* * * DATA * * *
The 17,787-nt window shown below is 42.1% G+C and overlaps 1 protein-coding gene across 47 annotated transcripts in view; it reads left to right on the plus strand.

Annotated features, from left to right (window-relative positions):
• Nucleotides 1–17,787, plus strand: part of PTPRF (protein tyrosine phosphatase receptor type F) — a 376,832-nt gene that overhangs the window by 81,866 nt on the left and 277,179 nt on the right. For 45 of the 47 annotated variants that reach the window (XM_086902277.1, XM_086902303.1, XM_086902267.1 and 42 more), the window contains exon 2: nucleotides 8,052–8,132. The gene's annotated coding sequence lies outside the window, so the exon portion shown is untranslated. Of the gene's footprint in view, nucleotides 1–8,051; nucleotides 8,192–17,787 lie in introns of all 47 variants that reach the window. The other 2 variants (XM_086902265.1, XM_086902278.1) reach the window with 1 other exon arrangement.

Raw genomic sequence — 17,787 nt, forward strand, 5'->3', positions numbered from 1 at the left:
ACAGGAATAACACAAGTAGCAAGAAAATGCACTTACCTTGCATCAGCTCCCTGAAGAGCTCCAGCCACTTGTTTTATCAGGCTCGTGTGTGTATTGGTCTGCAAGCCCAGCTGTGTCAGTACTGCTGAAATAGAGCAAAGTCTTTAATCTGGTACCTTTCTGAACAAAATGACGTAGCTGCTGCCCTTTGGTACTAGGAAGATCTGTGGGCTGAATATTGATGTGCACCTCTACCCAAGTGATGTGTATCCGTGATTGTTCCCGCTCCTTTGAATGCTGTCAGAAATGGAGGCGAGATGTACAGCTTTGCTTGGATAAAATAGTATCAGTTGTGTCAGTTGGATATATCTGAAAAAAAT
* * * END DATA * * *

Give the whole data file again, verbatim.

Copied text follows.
The 17,787-nt window shown below is 42.1% G+C and overlaps 1 protein-coding gene across 47 annotated transcripts in view; it reads left to right on the plus strand.

Annotated features, from left to right (window-relative positions):
• Nucleotides 1–17,787, plus strand: part of PTPRF (protein tyrosine phosphatase receptor type F) — a 376,832-nt gene that overhangs the window by 81,866 nt on the left and 277,179 nt on the right. For 45 of the 47 annotated variants that reach the window (XM_086902277.1, XM_086902303.1, XM_086902267.1 and 42 more), the window contains exon 2: nucleotides 8,052–8,132. The gene's annotated coding sequence lies outside the window, so the exon portion shown is untranslated. Of the gene's footprint in view, nucleotides 1–8,051; nucleotides 8,192–17,787 lie in introns of all 47 variants that reach the window. The other 2 variants (XM_086902265.1, XM_086902278.1) reach the window with 1 other exon arrangement.

Raw genomic sequence — 17,787 nt, forward strand, 5'->3', positions numbered from 1 at the left:
ACAGGAATAACACAAGTAGCAAGAAAATGCACTTACCTTGCATCAGCTCCCTGAAGAGCTCCAGCCACTTGTTTTATCAGGCTCGTGTGTGTATTGGTCTGCAAGCCCAGCTGTGTCAGTACTGCTGAAATAGAGCAAAGTCTTTAATCTGGTACCTTTCTGAACAAAATGACGTAGCTGCTGCCCTTTGGTACTAGGAAGATCTGTGGGCTGAATATTGATGTGCACCTCTACCCAAGTGATGTGTATCCGTGATTGTTCCCGCTCCTTTGAATGCTGTCAGAAATGGAGGCGAGATGTACAGCTTTGCTTGGATAAAATAGTATCAGTTGTGTCAGTTGGATATATCTGAAAAAAAT